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  • Ethnoburb: The New Ethnic Community in Urban America
  • Thomas D. Boswell (bio)
Ethnoburb: The New Ethnic Community in Urban America, by Wei Li. Honolulu: University of Hawai'i Press, 2009. Xvii + 214 pp. $56.00 cloth. ISBN: 978-0-8248-3065-6.

This book provides a new model for the analysis of ethnic and racial settlement patterns in the United States. It develops the concept the author terms "ethnoburb." These are suburban ethnic clusters of residential and business areas that are multicultural, multilingual, and often multinational communities in which one ethnic group has a significant concentration but does not necessarily constitute a majority. Li documents the processes that have evolved with the spatial transformations of the Chinese American community of Los Angeles (LA) and that have converted the San Gabriel Valley into "ethnoburbs" in the latter half of the twentieth century.

Li notes that traditional ethnic and immigrant settlements have customarily been described in the ethnic literature as being ghettos or enclaves. Ghettos are areas of forced ethnic or racial segregation, small in scale, located in the inner cities, with few ethnically owned businesses, mainly inward looking in terms of community interactions, and often poor. Enclaves can be characterized as either forced or voluntary segregation, located in either inner cities or the suburbs, and mainly inward looking in terms of their community relations. However, enclaves do have ethnically owned businesses, but these concentrate on services and labor-intensive enterprises. "Ethnoburbs," on the other hand, are strictly voluntary areas of ethnic concentration, are located in suburbs, contain ethnic-owned businesses of all types, with much internal diversity in terms of both ethnicity and socioeconomic class, and their constituents interact both within the local community and externally with the rest of the city and country, as well as internationally.

The central thesis of Li's book is that traditional descriptions of the Chinese community in LA's San Gabriel Valley as being another Chinatown are erroneous. [End Page 305] LA's Chinatown, located downtown, is more properly described as an ethnic enclave, whereas the Chinese concentration in the San Gabriel Valley is a more prosperous, more diverse, and lower-density suburban "ethnoburb." Through comprehensive interviews with local residents and business owners and analysis of census data and data from other sources, Li is able to provide an expert analysis of the evolution of LA's newer Chinese American communities, with a concentration on the San Gabriel Valley.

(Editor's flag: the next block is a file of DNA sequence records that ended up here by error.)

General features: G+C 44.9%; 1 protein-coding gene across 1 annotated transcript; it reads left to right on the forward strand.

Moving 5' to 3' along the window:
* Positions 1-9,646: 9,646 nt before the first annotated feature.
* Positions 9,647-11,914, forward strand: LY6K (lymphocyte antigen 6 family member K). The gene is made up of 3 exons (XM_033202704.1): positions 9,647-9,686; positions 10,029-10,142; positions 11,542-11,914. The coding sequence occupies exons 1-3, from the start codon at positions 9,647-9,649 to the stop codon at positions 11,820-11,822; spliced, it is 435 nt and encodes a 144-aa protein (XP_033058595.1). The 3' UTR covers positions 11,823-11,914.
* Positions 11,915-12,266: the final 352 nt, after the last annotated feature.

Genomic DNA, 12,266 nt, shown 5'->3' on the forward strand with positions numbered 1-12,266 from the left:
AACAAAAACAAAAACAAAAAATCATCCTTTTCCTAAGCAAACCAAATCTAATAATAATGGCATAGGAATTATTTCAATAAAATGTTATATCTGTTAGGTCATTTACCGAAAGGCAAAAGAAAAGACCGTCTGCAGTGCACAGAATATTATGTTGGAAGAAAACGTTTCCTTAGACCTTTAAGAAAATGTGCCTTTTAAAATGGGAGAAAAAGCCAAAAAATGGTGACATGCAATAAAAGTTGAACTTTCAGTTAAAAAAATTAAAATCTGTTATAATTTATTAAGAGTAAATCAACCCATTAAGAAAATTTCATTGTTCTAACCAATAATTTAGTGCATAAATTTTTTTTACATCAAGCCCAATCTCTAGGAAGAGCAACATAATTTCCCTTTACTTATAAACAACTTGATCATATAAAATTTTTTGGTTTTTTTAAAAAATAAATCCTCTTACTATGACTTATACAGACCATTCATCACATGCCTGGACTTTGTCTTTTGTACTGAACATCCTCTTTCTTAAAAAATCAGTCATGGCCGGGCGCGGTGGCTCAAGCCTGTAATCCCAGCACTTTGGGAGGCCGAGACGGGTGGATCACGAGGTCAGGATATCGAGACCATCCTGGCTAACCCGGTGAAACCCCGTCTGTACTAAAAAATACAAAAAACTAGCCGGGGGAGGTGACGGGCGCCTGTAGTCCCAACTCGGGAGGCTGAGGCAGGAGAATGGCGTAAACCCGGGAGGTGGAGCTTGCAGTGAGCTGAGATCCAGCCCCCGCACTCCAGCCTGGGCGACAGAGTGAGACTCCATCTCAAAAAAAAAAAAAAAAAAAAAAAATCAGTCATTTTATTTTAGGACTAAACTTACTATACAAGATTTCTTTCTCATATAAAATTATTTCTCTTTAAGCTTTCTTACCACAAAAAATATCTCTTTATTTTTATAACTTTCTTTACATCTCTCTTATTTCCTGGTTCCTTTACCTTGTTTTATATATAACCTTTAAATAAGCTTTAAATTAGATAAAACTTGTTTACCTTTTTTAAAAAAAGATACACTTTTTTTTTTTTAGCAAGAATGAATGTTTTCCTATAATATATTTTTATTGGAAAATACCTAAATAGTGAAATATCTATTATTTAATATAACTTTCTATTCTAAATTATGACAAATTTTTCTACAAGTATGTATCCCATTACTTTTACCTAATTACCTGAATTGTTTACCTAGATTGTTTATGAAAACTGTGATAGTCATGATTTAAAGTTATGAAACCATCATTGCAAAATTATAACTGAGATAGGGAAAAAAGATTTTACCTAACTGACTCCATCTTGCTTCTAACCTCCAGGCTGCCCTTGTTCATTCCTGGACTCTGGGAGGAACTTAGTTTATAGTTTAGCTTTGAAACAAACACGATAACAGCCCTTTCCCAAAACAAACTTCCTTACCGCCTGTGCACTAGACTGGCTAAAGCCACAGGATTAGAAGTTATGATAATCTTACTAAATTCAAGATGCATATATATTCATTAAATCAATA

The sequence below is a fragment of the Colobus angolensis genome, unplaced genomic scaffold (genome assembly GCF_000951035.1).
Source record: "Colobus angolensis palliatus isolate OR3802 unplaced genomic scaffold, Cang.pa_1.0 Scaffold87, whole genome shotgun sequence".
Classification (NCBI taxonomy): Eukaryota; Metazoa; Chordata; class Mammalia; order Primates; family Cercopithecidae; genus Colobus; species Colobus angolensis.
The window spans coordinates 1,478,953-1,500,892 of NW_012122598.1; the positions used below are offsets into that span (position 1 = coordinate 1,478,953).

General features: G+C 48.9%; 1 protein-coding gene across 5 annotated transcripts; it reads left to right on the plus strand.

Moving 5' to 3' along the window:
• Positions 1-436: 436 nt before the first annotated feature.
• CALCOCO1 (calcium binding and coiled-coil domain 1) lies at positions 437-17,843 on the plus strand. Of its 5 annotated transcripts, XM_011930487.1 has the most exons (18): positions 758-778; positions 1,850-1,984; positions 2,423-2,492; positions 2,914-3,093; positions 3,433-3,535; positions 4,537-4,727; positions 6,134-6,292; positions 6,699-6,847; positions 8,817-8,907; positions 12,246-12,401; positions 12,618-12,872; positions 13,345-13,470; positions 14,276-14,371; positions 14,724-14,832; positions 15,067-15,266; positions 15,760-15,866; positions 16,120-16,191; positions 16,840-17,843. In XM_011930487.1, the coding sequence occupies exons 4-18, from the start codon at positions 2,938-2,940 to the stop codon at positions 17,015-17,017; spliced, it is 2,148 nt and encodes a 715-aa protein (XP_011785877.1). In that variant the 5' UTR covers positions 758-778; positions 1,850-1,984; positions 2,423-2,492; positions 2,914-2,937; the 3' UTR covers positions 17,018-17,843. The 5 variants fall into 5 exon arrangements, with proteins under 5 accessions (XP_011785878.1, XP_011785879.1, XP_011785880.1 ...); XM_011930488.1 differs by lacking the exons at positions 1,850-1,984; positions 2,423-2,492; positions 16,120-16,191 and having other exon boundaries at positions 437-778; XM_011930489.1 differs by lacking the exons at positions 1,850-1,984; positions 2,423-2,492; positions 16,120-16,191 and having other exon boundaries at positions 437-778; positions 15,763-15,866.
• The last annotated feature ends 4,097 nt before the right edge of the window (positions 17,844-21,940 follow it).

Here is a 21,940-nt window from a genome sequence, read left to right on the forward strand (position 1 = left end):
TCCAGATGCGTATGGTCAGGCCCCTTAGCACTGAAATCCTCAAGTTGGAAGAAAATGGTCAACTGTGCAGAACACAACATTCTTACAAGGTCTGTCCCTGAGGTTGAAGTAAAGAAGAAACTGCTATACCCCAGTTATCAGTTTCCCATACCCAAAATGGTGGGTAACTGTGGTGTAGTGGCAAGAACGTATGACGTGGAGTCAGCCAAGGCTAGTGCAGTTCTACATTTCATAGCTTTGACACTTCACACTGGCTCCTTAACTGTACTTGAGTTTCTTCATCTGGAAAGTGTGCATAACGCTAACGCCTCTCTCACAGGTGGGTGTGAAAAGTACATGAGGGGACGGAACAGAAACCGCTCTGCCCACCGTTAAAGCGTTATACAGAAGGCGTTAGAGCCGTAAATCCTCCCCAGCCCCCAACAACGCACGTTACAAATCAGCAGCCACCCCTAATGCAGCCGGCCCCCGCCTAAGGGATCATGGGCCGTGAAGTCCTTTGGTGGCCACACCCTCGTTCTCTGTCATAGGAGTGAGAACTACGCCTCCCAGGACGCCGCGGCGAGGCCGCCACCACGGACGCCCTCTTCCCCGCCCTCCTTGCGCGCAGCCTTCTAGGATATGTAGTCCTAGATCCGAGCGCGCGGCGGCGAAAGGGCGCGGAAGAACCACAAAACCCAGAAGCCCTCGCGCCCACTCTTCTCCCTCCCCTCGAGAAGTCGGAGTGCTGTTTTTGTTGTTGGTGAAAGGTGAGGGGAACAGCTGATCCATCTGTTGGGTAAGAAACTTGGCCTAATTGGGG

Li suggests that what she has found with respect to the Chinese "ethnoburb" in the metropolitan area of LA has transfer value in explaining certain types of ethnic concentrations in other cities, such as San Francisco, New York City, Vancouver, and Toronto. It also might apply to concentrations of some other Asian groups, such as Koreans and Indians.

This book contains eight chapters. The first is a review of the literature dealing with the concepts of ethnicity and space. The second expands on Li's concept of "ethnoburb" as an alternative to thinking in terms of only ghettos and enclaves. Chapters 3–7 explain the specific development of the Chinese "ethnoburb" in LA's San Gabriel Valley. The final chapter brings together the diverse elements of the "ethnoburb" concept and speculates about its applicability to other areas and groups and as a general theoretical construct.

This book should be considered a "must read" by any geographer seriously interested in race and ethnicity. Li's development of the concept of "ethnoburbs" is sure to inspire many studies in the future, as it provides a new way of viewing middle-and upper-class immigrants moving to the United States and other developed countries, free from the more restrictive concepts of ghetto and enclave that have often been used to describe immigrant behavior and characteristics.

Thomas D. Boswell
University of Miami
Thomas D. Boswell

Thomas Boswell is professor of geography in the Department of Geography and Regional Studies at the University of Miami, Florida. He has written widely about the immigration of Hispanics to the United States and has concentrated particularly on Hispanics and other minorities living in South Florida. He is the author or a co-author of five books and more than 50 articles...


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